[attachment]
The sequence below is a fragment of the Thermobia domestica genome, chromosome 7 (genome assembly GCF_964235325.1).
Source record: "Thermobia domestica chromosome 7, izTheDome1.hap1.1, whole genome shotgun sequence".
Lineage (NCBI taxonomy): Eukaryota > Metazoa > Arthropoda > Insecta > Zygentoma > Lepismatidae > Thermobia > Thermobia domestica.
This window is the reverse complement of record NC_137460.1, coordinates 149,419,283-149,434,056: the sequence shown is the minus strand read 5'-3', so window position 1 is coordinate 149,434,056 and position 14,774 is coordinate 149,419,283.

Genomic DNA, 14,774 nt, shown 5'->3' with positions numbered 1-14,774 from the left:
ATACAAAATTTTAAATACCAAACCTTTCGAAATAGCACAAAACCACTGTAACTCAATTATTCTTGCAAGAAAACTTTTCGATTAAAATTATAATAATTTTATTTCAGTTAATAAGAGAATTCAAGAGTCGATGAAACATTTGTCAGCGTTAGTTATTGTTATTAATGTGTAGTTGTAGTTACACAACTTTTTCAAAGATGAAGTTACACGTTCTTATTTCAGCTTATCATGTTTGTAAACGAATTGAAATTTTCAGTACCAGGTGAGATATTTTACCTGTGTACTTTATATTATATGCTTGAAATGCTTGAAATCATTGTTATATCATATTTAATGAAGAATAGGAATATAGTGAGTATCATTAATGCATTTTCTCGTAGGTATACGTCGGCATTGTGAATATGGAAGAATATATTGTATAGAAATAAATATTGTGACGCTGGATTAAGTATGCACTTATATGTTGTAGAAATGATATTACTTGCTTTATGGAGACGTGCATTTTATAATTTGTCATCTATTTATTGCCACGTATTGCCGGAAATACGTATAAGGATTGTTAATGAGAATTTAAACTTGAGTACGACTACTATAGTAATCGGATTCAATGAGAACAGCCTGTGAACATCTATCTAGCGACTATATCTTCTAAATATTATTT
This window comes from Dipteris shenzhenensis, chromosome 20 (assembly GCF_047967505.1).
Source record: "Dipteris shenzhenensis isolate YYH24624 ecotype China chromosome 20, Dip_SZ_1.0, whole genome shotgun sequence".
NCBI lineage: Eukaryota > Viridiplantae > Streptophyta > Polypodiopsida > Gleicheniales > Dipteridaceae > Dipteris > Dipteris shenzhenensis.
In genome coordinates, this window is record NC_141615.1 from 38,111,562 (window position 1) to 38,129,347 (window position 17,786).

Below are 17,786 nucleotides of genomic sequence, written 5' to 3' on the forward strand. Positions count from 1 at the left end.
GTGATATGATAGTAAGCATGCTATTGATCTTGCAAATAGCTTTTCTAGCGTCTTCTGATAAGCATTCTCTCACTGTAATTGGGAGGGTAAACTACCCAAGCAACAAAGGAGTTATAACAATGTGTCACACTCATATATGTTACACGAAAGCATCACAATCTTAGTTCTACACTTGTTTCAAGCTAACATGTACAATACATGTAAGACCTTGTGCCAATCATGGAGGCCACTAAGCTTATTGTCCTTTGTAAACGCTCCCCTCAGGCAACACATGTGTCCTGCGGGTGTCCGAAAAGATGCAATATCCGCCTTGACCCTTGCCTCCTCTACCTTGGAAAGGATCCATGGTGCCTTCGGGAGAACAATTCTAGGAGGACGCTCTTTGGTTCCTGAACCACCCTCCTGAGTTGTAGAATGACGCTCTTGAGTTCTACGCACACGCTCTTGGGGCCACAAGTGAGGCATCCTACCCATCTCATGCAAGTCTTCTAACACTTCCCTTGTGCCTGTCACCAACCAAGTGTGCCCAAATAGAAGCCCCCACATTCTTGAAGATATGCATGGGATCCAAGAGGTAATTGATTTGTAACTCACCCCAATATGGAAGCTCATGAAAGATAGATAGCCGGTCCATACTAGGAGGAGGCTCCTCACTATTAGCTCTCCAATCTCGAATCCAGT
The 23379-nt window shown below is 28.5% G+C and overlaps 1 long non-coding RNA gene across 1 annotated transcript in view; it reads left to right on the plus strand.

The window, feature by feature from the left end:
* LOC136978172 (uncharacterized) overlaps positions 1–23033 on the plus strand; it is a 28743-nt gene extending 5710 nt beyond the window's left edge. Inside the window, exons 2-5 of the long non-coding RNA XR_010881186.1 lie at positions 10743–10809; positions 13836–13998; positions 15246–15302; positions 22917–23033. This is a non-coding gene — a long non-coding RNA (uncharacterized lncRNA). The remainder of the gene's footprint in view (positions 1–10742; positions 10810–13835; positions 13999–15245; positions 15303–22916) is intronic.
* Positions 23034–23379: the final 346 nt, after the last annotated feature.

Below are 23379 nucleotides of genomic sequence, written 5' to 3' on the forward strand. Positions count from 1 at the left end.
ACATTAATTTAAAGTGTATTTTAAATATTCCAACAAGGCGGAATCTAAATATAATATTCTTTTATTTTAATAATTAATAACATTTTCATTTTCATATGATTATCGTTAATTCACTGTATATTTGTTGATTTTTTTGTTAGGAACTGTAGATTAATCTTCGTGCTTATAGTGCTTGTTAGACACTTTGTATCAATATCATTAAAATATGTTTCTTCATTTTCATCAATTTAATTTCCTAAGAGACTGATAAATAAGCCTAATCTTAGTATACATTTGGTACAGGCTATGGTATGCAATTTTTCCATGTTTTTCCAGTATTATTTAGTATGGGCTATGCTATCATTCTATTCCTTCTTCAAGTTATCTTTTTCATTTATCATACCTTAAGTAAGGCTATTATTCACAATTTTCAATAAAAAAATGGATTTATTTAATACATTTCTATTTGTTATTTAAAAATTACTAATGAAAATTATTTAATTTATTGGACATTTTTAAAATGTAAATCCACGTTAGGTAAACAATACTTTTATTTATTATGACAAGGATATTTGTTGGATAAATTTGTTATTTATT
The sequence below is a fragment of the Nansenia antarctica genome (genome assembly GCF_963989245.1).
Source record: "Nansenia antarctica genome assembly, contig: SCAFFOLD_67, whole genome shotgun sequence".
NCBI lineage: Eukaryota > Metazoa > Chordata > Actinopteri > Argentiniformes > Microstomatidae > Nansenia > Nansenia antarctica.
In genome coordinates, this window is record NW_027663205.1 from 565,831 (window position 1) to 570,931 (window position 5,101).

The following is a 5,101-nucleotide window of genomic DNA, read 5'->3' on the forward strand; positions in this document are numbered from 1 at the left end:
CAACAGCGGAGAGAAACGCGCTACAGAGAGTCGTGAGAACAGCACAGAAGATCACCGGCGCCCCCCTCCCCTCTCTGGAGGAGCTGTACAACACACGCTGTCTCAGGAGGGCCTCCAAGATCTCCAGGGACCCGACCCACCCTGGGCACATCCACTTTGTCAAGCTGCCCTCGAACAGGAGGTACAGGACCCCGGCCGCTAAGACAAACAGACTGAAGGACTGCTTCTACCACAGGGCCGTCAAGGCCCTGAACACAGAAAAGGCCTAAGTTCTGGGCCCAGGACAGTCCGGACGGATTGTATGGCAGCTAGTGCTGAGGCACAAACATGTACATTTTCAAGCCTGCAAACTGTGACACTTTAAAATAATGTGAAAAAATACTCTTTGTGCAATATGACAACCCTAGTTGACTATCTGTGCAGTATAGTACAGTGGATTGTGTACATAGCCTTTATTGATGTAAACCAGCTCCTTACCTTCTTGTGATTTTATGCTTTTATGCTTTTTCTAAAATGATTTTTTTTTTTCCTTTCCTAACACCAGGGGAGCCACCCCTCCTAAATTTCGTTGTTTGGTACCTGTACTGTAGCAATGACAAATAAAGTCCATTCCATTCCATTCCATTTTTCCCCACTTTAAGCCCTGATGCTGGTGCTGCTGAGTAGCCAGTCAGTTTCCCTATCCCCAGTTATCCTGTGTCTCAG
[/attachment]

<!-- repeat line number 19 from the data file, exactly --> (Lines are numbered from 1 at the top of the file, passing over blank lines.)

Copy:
The sequence below is a fragment of the Nansenia antarctica genome (genome assembly GCF_963989245.1).